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Saturday, March 1, 2014

Promotion to Deputy Municipal Commissioner - whether modified rules applies after publication or after sanction of Govt. - High court held that publication is only formal and as such the HDO who has less service than 10 years as per old rules can not be questioned - Apex court held that new rules applies only after publication in Gazette and set aside the order of High court saving the promotions made prior to Gazette publication =MUNICIPAL CORPORATION OF GREATER MUMBAI, THROUGH COMMISSIONER ..APPELLANT vs ANIL SHANTARAM KHOJE & ORS. ..RESPONDENTS =2014(Feb.Part) judis.nic.in/supremecourt/filename=41276

 Promotion to Deputy Municipal Commissioner - whether modified rules applies after publication or after sanction of Govt. - High court held that publication is only formal and as such the HDO who has less service than 10 years as per old rules can not be questioned - Apex court held that new rules applies only after publication in Gazette and set aside the order of High court saving the promotions made prior to Gazette publication =

The writ petitioners before the High Court of Bombay were  working  in
the Mumbai Municipal Corporation of Greater Mumbai  as  Assistant  Municipal
Commissioners and had prayed that their promotion to  the  vacant  posts  of
Deputy Municipal Commissioner may be effected in accordance with  the  Rules
framed  under  the  Mumbai  Municipal  Corporation  Act,  1888  (hereinafter
referred to as the “M.M.C. Act”). =
Prior  to  the
gazetting of the extant Rules  that  came  to  be  gazetted  on  28.04.2011,
Corporation had promoted three persons  to  the  post  of  Deputy  Municipal
Commissioner including Shri Anil Shantaram Khoje (Contesting Respondent  No.
1) and Shri Babusaheb Pandurang Kolekar (Contesting Respondent No. 5).
Shri Ram B. Dhus  was  promoted as Deputy Municipal Commissioner on 16/8/13. 
Under the old Rules,  10  years
experience in the post of Head of Department  was  required  as  eligibility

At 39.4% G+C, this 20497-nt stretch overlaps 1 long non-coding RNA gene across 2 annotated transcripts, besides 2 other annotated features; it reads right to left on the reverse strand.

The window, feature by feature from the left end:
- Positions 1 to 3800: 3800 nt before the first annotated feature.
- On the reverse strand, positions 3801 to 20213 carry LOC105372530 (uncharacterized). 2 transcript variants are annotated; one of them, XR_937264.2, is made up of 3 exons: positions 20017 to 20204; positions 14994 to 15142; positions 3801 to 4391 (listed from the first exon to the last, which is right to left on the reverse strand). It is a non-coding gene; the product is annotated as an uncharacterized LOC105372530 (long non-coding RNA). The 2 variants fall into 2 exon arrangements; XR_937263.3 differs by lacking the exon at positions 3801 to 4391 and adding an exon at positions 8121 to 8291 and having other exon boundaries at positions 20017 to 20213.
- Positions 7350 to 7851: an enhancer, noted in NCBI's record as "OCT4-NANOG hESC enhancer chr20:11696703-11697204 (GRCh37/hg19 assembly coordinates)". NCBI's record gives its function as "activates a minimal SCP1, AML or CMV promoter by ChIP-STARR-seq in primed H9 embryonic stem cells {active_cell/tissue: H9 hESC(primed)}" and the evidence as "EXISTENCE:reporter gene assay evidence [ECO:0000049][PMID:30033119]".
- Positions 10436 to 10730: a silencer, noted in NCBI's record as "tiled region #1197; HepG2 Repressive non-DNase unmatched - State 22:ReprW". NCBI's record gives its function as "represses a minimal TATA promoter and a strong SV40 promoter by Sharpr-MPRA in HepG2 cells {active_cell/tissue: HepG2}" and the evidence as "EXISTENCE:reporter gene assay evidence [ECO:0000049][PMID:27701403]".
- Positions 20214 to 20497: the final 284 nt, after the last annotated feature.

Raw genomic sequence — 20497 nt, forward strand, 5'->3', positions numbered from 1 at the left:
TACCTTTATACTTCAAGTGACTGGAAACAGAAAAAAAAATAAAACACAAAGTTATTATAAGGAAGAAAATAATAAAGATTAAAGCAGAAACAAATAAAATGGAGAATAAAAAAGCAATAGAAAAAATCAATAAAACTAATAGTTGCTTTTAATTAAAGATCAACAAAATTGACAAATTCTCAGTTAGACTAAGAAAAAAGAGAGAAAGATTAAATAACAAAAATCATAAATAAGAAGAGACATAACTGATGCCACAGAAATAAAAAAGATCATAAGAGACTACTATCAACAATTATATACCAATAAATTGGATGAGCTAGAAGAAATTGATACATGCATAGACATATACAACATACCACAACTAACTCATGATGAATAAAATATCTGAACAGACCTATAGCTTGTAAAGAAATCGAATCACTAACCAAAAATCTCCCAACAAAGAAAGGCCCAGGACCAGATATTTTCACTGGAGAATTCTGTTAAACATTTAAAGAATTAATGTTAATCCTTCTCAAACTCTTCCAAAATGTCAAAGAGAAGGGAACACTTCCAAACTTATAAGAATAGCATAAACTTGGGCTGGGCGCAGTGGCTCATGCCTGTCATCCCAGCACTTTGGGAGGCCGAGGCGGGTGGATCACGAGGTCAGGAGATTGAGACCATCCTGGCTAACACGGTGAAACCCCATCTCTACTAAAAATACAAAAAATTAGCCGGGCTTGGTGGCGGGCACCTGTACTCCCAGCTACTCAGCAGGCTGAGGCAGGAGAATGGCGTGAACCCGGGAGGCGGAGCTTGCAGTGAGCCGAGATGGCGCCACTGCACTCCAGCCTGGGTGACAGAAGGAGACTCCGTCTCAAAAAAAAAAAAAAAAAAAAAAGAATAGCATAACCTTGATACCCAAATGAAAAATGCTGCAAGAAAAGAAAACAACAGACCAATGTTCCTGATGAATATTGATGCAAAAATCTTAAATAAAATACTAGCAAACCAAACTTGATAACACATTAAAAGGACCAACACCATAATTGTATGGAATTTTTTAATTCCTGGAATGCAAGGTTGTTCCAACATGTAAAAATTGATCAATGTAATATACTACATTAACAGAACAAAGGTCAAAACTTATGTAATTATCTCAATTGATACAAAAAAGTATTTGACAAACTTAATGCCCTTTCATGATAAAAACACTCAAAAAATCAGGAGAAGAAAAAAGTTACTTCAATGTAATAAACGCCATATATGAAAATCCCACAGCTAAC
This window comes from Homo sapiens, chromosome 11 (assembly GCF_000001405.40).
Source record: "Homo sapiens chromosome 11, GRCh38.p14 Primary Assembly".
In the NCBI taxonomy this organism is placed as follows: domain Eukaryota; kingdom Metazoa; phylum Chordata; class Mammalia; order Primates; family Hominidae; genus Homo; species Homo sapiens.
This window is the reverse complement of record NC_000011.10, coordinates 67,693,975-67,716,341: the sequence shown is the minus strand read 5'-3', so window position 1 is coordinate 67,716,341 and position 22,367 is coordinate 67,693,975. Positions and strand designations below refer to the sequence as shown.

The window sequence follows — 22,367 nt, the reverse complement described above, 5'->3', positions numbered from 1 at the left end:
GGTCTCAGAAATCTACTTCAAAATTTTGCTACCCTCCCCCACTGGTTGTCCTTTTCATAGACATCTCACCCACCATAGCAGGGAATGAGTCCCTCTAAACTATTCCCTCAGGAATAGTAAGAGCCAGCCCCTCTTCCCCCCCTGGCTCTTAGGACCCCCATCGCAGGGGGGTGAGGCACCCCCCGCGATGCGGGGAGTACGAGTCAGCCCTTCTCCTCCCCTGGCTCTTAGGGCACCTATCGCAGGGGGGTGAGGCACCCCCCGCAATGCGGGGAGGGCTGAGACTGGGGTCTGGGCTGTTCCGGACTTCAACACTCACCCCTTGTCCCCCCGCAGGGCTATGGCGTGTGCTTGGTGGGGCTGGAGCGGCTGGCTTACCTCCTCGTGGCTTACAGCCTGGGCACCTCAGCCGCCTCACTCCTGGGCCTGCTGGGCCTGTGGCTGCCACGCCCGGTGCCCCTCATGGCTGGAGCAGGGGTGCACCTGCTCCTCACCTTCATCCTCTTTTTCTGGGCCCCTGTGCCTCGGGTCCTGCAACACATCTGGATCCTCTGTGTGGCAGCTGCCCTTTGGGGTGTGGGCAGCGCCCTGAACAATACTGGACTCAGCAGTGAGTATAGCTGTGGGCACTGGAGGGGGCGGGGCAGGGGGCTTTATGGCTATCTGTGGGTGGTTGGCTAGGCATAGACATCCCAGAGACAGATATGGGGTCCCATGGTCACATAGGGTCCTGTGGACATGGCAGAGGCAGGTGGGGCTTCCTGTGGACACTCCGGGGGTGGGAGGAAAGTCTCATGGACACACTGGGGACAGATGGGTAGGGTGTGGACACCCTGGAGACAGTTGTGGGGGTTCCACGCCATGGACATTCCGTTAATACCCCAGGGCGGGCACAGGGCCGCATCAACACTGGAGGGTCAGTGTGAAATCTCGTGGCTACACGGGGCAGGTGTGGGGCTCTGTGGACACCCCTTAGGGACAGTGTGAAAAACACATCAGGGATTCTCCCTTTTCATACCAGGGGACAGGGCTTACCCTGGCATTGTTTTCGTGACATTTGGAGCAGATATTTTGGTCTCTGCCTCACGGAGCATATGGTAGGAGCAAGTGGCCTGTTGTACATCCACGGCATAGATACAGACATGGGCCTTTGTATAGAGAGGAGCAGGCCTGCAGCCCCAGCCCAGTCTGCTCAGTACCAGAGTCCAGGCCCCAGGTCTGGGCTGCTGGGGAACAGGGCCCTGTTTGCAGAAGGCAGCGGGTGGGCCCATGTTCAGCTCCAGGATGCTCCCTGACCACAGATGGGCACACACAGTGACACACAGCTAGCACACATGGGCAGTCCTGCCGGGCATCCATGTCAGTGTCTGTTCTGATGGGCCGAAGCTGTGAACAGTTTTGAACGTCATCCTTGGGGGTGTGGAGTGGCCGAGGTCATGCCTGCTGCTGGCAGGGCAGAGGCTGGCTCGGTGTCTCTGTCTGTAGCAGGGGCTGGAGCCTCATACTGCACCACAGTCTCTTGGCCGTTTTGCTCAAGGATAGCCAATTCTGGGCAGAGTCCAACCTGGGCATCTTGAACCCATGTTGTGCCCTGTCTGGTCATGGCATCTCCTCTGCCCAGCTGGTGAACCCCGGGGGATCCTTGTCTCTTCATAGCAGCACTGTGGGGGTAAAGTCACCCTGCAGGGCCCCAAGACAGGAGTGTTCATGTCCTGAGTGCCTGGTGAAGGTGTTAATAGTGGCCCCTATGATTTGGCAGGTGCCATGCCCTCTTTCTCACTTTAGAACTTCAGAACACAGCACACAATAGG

for promotion to the next  higher  post  of  Deputy  Municipal  Commissioner
whereas in the subsequent Rules, this eligibility had been lowered by  three
years, now requiring only 7 years experience. 
When the writ  petitions  came
to be filed before the High Court, Shri Ram B.  Dhus  did  not  possess  the
stipulated 10 years experience.
6.    Shri Ram B. Dhus and the Corporation submit in these appeals that  the
modified Rules would become operative not from the date on which  they  were
sanctioned by the State Government vide letter dated  04.10.2006,  but  from
the date of their publication in the Official Gazette  as  required  by  law
and as specifically stipulated in Section 80B(5) of the M.M.C. Act.
7.    The opinion of the High Court is that the publication in the  Official
Gazette was not mandatory, but only desirable or directory.=

Conclusion of Apex court

  The  extant
Rules would become operative only from  the  date  of  its  promulgation  by
publication in the Official Gazette, i.e.  on  28.04.2011.  
Promotions  made
prior to 28.04.2011 under the extant Rules  promoting  Shri  Anil  Shantaram
Khoje  (Contesting  Respondent  No.  1),  Shri  B.P.   Kolekar   (Contesting
Respondent No. 5) and Shri P.J.  Patil  to  the  post  of  Deputy  Municipal
Commissioner could not have been effected in the absence of  publication  of
the extant Rules in the Official Gazette. 
We note that Shri  Anil  Shantaram
Khoje and Shri B.P. Kolekar have already retired from  the  post  of  Deputy
Municipal Commissioner while Shri P.J. Patil who was promoted on  05.07.2010
to the post of Deputy Municipal Commissioner, is  still  holding  the  post.

Being mindful of the  fact  that  their  promotion  and  retiral  and  other
consequential benefits would be  adversely  impacted  by  our  Judgment,  we
direct that the promotion effected prior  to  28.04.2011  and  consequential
retiral and other benefits should not be altered to their detriment.
12.        We, however, uphold the view of the High Court that, keeping  the
nature of the reliefs in the writ petition in perspective,  the  Roster  has
to be determined by the Mumbai Municipal Corporation in accordance with  the
extant Rules and all concerned officers would then be entitled to  challenge
the fixation, if they are aggrieved and if so advised.
13.          The Appeals are allowed in the above  terms,  leaving  all  the
parties to bear their respective costs.

2014(Feb.Part) judis.nic.in/supremecourt/filename=41276
T.S. THAKUR, VIKRAMAJIT SEN
                                                               REPORTABLE
                        IN THE SUPREME COURT OF INDIA
                        CIVIL APPELLATE JURISDICTION
                       CIVIL APPEAL NO.  2918  OF 2014
                  [Arising out of SLP(C) No.15868 of 2010]

MUNICIPAL CORPORATION OF GREATER
MUMBAI, THROUGH COMMISSIONER                        ..APPELLANT

                                     vs